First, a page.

Among the dozens of foreign films screened at the 2016 Sundance Film Festival, Irish features offered some of the strongest and strangest showings. The Emerald Isle consistently churns out a mix of charming quirk and compelling narrative at the festival in snowy Park City, Utah each year, and its unusually high number of offerings this year have been met with positive buzz and clamorous applause.
Sundance favorite John Carney, who burst onto the world stage in 2006 with his written/directed Irish musical Once, returned this year with the charming coming-of-age musical Sing Street. Carney brings the semi-autobiographical rock drama set in 1980s Dublin to life with youthful exuberance and original songs that cleverly evoke the rock staples of the era.
Sing Street follows Conor, played by newcomer Ferdia Walsh-Peelo, as a middle-class teen dropped in a rough state-run Christian Brothers school on Synge Street after his family hits financial hardship. Along with a ragtag group of friends, Conor starts a rock band to win the heart of the cool and 80s-permed Raphina (Lucy Boynton), riffing affectionately on everything from Duran Duran to The Cure and The Clash with cheerful abandon.
Experienced Irish talent helms the less-adolescent side of the film, with Aidan Gillen and Maria Doyle Kennedy making deft turns as Conor’s financially-strapped parents.
Met with a standing ovation at its Sundance world premiere, Sing Street is a refreshing breath of pure musical joy and teenage romantic wish-fulfilment among a slew of twisting, brooding independent films. Carney shows once again a masterful take on the contemporary performance-centered movie musical, without quite the tight focus of Once but with what feels like a natural return to Ireland after his more broadly commercial New York-based 2013 release Begin Again.
Already sparkling from its debut at the Cannes Film Festival in 2015, The Lobster was featured in the Sundance Spotlight section, which highlights some of independent film’s buzziest offerings.
The bizarre, sharply funny, and surreptitiously touching satire of a society obsessed with romantic coupling is the Greek writer-director Yorgos Lanthimos’s first English language film. It features a riveting cast, including Colin Farrell and Rachel Weisz, in a searing send up of nuclear couplehood against the dour backdrop of Ireland and the United Kingdom.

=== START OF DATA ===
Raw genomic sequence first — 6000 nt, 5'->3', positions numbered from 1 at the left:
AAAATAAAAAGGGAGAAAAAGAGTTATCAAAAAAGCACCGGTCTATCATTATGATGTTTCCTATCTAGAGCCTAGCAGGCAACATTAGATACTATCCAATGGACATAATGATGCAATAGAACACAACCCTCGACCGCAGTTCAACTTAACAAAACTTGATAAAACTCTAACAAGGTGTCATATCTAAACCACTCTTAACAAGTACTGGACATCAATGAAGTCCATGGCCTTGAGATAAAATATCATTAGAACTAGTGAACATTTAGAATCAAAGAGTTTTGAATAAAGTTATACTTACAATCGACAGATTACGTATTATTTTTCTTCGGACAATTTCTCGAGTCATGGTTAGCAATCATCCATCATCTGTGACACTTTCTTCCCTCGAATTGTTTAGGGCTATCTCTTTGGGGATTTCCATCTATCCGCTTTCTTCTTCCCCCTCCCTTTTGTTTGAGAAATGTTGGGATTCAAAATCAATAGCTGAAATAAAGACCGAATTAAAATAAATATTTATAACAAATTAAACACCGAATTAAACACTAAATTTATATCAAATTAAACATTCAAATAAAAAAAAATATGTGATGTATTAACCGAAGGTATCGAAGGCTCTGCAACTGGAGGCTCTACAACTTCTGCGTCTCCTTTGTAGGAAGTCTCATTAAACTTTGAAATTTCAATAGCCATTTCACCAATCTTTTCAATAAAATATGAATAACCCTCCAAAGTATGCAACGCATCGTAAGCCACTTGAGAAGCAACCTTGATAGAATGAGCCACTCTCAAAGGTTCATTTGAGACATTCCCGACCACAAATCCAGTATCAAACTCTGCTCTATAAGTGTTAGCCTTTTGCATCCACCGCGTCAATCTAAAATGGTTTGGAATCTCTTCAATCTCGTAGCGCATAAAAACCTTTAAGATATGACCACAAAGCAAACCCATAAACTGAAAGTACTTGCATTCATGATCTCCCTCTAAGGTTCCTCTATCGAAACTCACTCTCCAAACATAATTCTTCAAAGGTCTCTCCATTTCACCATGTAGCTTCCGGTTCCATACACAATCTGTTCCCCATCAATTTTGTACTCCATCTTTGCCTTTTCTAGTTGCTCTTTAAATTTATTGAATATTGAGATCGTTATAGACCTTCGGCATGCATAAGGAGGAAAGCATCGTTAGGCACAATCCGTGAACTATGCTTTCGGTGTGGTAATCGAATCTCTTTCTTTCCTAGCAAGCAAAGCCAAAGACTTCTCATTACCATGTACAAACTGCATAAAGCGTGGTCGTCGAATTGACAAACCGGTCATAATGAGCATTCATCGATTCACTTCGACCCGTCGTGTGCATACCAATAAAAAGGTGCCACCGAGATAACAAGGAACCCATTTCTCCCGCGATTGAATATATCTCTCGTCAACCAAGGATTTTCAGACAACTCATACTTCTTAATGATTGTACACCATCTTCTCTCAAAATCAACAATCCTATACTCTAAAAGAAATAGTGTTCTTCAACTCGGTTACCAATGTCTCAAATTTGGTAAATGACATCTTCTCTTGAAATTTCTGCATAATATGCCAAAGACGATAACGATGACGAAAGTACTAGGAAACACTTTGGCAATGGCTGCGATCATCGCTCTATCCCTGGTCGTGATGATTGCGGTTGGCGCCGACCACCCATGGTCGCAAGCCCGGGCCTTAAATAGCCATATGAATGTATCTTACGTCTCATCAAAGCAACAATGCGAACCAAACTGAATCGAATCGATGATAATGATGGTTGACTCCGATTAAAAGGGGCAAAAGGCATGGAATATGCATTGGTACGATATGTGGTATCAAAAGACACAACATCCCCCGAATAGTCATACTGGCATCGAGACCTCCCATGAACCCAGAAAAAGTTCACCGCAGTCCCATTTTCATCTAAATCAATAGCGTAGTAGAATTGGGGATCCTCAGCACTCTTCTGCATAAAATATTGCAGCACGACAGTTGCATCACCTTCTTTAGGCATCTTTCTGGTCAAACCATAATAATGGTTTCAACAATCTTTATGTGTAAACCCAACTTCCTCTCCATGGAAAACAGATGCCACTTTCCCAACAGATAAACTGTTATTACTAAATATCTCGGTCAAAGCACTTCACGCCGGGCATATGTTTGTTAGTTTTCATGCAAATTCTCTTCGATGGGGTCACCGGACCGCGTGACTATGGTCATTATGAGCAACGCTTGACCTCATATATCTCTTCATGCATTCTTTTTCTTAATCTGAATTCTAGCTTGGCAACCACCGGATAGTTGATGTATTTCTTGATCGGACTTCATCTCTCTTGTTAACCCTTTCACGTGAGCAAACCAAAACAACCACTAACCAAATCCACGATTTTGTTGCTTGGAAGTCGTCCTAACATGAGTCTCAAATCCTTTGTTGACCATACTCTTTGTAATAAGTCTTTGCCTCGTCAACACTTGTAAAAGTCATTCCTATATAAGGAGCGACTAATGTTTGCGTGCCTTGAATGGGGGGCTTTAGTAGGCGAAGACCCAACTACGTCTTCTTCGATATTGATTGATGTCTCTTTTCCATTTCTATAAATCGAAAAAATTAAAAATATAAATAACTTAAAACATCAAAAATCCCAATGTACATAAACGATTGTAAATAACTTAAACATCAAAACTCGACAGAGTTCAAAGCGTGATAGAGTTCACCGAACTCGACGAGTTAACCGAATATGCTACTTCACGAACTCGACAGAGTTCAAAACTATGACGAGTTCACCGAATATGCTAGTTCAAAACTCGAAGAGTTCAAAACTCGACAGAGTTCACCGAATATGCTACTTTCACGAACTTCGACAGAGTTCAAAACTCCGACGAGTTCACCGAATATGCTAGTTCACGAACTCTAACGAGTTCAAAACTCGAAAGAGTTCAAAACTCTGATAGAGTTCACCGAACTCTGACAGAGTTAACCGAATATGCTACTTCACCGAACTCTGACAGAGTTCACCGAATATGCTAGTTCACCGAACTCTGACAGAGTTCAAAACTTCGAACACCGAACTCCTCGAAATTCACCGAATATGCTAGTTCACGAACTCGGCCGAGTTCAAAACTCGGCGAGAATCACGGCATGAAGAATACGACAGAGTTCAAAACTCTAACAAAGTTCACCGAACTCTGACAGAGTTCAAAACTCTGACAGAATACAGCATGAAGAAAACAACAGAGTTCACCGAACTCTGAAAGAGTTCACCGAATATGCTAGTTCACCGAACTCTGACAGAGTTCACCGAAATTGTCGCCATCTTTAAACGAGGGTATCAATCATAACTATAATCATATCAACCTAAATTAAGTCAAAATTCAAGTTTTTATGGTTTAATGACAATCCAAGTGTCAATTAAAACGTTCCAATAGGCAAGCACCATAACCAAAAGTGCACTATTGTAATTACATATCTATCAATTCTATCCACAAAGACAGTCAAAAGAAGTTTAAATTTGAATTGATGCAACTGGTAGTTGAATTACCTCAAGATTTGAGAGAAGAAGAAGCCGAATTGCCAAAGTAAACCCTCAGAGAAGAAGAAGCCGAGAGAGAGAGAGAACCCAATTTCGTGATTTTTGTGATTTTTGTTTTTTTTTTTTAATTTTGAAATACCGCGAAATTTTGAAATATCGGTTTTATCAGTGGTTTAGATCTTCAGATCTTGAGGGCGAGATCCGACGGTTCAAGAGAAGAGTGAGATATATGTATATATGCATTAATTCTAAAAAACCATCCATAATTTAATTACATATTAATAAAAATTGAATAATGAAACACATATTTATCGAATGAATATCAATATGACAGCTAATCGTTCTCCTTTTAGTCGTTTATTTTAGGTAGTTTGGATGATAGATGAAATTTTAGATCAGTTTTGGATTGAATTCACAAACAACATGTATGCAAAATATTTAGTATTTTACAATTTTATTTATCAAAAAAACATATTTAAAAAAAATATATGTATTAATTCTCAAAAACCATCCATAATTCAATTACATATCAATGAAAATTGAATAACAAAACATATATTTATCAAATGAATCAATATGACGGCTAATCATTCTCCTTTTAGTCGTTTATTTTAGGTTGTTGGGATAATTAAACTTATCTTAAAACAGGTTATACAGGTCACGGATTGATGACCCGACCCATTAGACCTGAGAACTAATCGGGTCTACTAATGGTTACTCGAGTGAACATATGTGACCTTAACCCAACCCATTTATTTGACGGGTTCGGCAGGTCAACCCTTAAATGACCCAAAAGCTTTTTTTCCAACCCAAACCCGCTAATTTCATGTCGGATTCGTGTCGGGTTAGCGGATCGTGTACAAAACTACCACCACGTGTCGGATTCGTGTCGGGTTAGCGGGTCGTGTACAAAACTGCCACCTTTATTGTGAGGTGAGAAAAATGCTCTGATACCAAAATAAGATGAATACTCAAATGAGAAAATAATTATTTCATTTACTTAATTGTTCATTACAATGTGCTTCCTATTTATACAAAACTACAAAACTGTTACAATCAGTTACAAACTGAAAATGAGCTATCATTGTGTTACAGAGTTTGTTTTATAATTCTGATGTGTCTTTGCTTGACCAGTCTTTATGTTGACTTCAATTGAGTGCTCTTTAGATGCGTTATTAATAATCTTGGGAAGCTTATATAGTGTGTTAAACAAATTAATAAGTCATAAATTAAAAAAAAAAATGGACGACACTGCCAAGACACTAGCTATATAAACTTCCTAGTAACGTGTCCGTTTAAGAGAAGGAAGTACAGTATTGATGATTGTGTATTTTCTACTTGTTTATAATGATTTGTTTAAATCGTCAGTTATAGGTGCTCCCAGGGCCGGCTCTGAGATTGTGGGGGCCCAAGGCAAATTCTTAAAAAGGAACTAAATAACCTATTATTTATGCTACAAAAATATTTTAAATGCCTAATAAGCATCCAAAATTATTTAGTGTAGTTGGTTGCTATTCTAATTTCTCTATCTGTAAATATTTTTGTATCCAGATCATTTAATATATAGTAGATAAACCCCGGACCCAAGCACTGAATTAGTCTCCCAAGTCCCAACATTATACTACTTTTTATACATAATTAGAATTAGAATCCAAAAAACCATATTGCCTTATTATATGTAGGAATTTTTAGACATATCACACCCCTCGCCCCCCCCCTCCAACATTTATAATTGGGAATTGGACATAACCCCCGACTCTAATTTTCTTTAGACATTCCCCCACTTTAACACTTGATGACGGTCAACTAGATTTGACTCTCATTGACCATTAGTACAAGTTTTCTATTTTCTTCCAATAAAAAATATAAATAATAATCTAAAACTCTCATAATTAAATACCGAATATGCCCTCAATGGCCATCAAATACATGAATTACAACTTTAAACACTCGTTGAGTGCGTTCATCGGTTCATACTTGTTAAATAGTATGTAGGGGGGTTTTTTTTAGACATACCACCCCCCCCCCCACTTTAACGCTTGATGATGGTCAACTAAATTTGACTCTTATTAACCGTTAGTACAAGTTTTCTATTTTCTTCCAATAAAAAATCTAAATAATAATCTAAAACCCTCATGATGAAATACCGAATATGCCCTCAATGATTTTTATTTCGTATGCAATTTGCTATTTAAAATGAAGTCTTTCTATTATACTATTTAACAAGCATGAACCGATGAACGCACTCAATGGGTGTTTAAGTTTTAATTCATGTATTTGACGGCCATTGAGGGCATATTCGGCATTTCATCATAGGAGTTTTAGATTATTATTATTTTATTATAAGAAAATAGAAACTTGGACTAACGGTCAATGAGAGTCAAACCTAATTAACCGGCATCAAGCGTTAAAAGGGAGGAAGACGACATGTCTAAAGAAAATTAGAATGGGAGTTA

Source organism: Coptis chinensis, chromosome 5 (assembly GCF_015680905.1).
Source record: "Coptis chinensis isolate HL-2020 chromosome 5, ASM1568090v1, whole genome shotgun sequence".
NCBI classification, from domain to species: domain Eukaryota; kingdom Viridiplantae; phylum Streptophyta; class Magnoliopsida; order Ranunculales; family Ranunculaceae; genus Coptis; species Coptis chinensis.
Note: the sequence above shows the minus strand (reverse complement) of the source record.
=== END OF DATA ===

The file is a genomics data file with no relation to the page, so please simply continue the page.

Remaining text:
In a world where single-dom is considered uncomfortable at best and a societal hazard at worst, unattached adults are sent to an imposing Hotel for treatment. Understanding that if they fail to fall in love in their allotted time, they will be transformed into animals of their choosing, the guests employ their wiles to avoid a bestial fate.
Another Irish film shown in the Spotlight category was the Benicio del Toro-produced Viva, the story of a young man working in a drag club in Havana, Cuba. When Jesus (Héctor Medina) is given the opportunity to perform as one of the drag queens, his estranged, abusive father (Jorge Perugoría) re-enters his life. Director Paddy Breathnach, of Dublin, known for creating the Irish comedy Man About Dog, received acclaim for Viva at the Telluride FIlm Festival in Colorado.
Initial reviews were positive for both Irish-produced romantic comedy Love & Friendship, directed by Whit Stillman, and Irish director Rebecca Daly’s Mammal. An adaptation of Jane Austen’s early novel Lady Susan, Love & Friendship stars Kate Beckinsale and Chloe Sevigny and follows the schemes of a beautiful widow staying with in-laws. Mammal is a quiet story about a grieving mother (Rachel Griffith) who befriends a homeless teenager (Barry Keoghan) after the death of her son in contemporary Dublin.
Ireland is represented among the many short films screened at the sky-high festival by A Coat Made Dark. The 10-minute short follows two burglars who steal a mysterious coat that gifts them with a stroke of luck. Midnight, an anthropomorphized dog, and his human servant Peter struggle over the coat’s power in this animated black comedy.